AWD is indeed "slip to grip" but some of them are torque vectoring that will help in dry pavement in turns (supposedly).
 

·
Registered
Joined
·
138 Posts
I should also amend my longer post above based on information that I've learned today. I may actually be going back to Honda after this next Sienna hits the 75-80K mile mark. I just learned today that Toyota has extended their Frame Recall campaign to include 2011-2017 (YES TWENTY SEVENTEEN) Tacomas. I have a 2018 which isn't included-yet. Looking at my truck after it seeing just ONE winter (where it was fluid filmed, I should add), I really doubt this issue is fixed in 2018. I'm guessing they're staggering the recall and will eventually include the 2018 Tacoma (or worse, won't include it and I'll be stuck in limbo).

What does that have to do with the Sienna? Well, nothing, really... but it's a testament to the fact that Toyota just can't seem to fix a major issue they've had for essentially the entire existence of the model!

I had a 2009 Civic Si with 35,000 miles on it that was in SHOWROOM condition. HFP underbody kit, custom HID retrofit headlights. Never driven in salt/snow, always garaged, etc. I sold that to buy a NEW tacoma SPECIFICALLY to avoid the frame rot issues of the old ones. My other option was to KEEP my Civic Si and get a USED Tacoma (or possibly Tundra) to go along with it. I went the route of selling my beloved Civic and getting a new Tacoma to avoid having a used truck that would sit outside and rot away quickly. Well, sounds like now I'll have a NEW truck that will sit INSIDE and STILL rot away.

I'm less than happy and my 3-vehicle, 6-year run with Toyota may come to a quick end depending on how this all shakes out...
 

·
Registered
Joined
·
49 Posts
Discussion Starter #17
Thank you, guys, for all the replies.

I do not need AWD, as I live in Hurricane Alley, Fort Lauderdale, FL. We have no slip & slid issues here and I’ve never found myself in the sand.

My initial inquiry was about LONGEVITY I think I got my answer. AWD does present more opportunities for something to go south. The couple AWD Limited vans that I’m considering are located very close to me. I will probably pass on them and keep looking for a FWD Limited model with low miles.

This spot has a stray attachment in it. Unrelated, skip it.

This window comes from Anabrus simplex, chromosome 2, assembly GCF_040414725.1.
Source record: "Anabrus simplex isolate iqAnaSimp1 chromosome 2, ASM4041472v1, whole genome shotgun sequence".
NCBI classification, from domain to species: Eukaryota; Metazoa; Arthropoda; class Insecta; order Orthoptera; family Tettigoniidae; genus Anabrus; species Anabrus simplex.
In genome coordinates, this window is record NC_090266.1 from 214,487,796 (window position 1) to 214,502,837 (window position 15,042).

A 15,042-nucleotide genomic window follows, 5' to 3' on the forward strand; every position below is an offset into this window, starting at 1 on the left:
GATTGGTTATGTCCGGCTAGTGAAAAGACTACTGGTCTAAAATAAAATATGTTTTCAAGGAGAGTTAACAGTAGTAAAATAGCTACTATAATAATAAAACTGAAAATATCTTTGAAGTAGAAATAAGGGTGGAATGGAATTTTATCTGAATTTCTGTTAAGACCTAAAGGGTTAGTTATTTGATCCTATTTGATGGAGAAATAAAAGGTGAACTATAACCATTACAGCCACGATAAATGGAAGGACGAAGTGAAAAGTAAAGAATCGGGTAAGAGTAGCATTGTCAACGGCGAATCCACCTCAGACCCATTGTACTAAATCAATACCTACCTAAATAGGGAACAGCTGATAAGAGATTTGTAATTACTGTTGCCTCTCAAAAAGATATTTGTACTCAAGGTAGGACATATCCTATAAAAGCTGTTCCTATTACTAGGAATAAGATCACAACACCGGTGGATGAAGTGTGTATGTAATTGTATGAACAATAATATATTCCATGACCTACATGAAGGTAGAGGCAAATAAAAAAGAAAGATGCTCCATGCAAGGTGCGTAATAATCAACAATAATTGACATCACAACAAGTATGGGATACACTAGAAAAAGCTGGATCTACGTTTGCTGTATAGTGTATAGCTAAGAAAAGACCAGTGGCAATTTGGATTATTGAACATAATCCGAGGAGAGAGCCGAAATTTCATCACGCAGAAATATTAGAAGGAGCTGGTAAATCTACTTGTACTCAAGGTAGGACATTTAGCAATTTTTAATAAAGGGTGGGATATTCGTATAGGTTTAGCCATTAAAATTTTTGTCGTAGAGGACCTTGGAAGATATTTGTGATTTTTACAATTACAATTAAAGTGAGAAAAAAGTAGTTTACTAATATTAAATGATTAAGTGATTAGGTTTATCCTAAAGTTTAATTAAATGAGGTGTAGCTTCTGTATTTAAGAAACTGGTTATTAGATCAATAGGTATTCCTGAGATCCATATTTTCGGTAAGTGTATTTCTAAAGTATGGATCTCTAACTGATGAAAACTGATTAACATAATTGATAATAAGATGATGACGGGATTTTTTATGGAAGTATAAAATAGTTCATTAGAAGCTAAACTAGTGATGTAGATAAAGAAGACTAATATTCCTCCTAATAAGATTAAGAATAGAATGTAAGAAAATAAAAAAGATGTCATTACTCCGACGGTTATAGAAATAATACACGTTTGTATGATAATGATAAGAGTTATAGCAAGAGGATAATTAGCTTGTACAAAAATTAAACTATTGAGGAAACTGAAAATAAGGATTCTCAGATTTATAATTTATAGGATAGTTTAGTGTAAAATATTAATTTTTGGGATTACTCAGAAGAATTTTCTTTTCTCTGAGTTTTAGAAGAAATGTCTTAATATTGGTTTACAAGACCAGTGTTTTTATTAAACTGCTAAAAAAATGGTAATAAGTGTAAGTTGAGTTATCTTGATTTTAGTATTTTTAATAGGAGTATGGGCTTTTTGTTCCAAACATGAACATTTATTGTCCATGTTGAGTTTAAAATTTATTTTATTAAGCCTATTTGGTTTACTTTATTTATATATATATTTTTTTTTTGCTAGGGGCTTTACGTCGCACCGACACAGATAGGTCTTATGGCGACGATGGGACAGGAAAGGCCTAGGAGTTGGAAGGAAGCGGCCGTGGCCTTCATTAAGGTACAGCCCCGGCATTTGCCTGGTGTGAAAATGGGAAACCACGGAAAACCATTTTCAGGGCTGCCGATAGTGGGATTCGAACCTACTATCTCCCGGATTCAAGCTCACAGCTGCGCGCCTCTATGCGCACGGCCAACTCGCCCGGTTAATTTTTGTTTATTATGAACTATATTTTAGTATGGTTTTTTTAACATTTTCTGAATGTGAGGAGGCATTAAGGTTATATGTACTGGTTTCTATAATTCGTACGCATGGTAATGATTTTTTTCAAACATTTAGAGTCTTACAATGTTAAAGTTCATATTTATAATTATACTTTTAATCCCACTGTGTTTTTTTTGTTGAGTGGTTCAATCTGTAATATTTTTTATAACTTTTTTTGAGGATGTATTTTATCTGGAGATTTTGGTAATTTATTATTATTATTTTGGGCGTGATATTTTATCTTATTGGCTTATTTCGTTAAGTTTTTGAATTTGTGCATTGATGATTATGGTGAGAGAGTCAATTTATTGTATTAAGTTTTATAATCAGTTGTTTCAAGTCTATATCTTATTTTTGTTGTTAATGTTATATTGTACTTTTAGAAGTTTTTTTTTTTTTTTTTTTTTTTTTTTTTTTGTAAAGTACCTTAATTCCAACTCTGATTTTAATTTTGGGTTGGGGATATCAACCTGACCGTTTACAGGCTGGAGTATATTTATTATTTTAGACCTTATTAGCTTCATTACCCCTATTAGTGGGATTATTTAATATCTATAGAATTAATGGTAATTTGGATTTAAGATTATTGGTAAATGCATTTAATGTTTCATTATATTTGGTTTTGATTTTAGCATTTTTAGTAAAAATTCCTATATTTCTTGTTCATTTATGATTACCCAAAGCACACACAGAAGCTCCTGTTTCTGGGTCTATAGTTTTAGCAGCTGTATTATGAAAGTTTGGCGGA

Again, thanks to all for your input. You’s guys rock!
 

·
Registered
Joined
·
2 Posts
Have 2012 Sienna Se FWD have 2 sets 19 for summer and 17 for winter went all over us and live in Eastern WA, going to Kalispell MT often no issues.
I Prefer FWD because AWD Wants all tires same, if you have a blowout tire store wants to sell you a set of 4. A couple years ago had a blow out on the freeway and just put a spare, i was told AWD dont have spares they are run flats which is $$$ to replace. in my opinion
 

·
Registered
Joined
·
22 Posts
I am in the market for a Gen 3 Sienna Limited. I currently drive a Gen 2 Sienna Limited, which has FWD. Being a bit of a DIY handy guy, I have replaced both front axles, done the Gen 3 brake caliper upgrade, flushed cooling system, flushed transmission and installed an aux tranny cooler. I have full confidence that my van will easily run 300K miles. As you know, Toyota's are noted for their longevity and durability, if properly maintained. So, in my search for my next Gen 3 van, I have located a couple Gen 3 Limited AWD models. Here's my question: Is the AWD configuration as reliable and durable as the FWD? My initial thought is the AWD is just something else that can go wrong in the future.

If I could get any feedback as to the longevity of the AWD model, I would be very grateful.

TIM (1SG)
Apart from the axle issue, the drawback of AWD is the mpg penalty of 1-2 mpg all the time. So, for the rare occasion that you 'need' AWD, that's the cost.
I have a FWD 2004 Sienna and I never got stuck. We have snow storms here on Long Island and I've always been able to navigate through them without AWD. The traction control is a must, however.
 

·
Registered
Joined
·
25 Posts
I am in the market for a Gen 3 Sienna Limited. I currently drive a Gen 2 Sienna Limited, which has FWD. Being a bit of a DIY handy guy, I have replaced both front axles, done the Gen 3 brake caliper upgrade, flushed cooling system, flushed transmission and installed an aux tranny cooler. I have full confidence that my van will easily run 300K miles. As you know, Toyota's are noted for their longevity and durability, if properly maintained. So, in my search for my next Gen 3 van, I have located a couple Gen 3 Limited AWD models. Here's my question: Is the AWD configuration as reliable and durable as the FWD? My initial thought is the AWD is just something else that can go wrong in the future.

If I could get any feedback as to the longevity of the AWD model, I would be very grateful.

TIM (1SG)
Extra parts=extra $'s and extra maintenance...if you want to keep more parts up to date and working, go for it..."most" AWD are greatly underused, but maybe you need more than FWD can offer...those mentioning "snowtires" certainly have the knowledge that comes with..experience...
 
1 - 20 of 28 Posts
Top